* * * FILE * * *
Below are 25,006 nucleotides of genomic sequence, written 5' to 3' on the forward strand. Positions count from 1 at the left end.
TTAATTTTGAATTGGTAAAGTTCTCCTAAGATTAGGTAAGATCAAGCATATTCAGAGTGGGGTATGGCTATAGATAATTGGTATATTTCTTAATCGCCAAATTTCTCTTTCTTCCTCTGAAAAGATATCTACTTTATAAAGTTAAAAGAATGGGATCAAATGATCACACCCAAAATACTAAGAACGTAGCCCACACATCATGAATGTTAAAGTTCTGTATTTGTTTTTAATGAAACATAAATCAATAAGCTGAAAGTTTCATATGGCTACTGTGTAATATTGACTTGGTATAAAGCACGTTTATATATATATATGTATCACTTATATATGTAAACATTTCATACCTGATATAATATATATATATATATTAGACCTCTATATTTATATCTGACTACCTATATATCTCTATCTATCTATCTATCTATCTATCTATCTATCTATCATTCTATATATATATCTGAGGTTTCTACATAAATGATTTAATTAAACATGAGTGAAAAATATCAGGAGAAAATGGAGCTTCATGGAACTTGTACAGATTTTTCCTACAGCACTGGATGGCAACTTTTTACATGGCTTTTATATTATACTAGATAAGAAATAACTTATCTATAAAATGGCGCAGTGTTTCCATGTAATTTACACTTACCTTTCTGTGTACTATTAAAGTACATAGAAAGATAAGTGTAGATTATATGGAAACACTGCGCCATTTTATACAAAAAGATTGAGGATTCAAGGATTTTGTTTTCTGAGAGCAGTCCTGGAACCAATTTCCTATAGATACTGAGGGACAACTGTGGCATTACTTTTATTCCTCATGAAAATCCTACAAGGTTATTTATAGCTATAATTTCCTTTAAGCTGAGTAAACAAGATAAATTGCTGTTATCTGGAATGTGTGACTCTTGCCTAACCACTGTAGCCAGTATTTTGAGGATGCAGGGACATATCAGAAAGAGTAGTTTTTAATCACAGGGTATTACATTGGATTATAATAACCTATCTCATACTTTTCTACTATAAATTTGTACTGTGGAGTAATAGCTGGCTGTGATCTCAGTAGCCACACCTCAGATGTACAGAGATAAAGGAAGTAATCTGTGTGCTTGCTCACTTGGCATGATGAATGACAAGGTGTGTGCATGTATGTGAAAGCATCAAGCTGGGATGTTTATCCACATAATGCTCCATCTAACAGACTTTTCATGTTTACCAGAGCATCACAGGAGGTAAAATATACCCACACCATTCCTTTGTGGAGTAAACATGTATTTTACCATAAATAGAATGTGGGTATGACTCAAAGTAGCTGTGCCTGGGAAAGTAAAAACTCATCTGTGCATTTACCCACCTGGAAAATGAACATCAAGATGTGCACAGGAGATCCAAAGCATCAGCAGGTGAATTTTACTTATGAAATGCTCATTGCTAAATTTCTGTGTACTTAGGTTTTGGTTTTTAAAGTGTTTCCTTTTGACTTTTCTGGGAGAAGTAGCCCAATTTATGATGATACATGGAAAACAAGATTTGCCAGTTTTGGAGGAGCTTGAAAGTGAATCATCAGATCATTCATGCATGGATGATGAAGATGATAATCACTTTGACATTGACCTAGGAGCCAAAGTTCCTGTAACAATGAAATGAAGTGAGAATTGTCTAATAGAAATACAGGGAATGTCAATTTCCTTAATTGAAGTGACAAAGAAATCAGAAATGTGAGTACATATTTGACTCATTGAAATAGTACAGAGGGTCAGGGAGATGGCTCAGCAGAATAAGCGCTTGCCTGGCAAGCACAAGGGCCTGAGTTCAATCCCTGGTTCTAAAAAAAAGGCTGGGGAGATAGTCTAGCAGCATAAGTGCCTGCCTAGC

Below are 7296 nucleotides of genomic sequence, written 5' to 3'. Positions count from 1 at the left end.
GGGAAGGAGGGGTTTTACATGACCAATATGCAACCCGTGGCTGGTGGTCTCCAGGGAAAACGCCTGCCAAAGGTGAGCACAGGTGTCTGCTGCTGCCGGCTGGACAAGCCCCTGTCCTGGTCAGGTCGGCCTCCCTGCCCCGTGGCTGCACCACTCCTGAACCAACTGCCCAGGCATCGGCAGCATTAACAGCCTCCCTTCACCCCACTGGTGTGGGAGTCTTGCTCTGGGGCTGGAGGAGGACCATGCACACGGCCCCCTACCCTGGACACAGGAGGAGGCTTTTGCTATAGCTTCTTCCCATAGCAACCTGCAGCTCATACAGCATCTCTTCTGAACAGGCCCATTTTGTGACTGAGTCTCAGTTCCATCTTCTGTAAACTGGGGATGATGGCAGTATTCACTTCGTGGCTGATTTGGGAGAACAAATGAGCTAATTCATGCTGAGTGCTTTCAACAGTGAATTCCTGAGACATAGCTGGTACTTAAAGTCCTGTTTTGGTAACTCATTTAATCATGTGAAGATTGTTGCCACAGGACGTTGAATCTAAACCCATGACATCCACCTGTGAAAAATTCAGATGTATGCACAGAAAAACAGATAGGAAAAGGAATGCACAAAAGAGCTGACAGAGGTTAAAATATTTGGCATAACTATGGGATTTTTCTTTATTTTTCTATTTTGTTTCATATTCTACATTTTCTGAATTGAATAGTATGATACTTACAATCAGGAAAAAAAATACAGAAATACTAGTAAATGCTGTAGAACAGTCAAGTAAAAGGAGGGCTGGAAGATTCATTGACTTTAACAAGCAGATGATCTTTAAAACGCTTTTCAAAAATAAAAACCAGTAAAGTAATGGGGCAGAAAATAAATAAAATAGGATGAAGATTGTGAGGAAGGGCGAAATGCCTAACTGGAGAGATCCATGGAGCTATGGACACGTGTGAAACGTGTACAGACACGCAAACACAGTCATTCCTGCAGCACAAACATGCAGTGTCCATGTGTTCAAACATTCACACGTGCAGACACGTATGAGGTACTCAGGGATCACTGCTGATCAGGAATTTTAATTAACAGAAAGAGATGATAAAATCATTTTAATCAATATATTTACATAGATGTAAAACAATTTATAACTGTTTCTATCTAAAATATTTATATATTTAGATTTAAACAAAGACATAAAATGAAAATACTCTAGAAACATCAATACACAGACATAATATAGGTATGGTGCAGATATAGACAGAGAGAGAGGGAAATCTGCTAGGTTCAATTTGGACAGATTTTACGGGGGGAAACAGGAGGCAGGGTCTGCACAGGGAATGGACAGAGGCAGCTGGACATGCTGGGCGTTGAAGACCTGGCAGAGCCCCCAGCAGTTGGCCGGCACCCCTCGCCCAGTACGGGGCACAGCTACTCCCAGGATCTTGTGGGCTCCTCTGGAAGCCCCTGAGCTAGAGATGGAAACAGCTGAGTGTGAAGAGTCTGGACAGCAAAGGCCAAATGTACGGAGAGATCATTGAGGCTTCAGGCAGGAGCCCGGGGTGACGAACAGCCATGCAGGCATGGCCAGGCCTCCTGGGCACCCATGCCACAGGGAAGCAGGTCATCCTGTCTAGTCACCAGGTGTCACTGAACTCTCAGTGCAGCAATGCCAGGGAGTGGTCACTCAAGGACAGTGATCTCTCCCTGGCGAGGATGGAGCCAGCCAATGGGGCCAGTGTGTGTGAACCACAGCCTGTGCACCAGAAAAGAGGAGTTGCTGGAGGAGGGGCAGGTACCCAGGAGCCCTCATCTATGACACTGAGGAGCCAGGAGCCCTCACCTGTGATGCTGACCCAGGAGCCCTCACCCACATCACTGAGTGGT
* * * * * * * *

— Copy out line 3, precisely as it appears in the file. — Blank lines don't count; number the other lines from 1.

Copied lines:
Below are 7296 nucleotides of genomic sequence, written 5' to 3'. Positions count from 1 at the left end.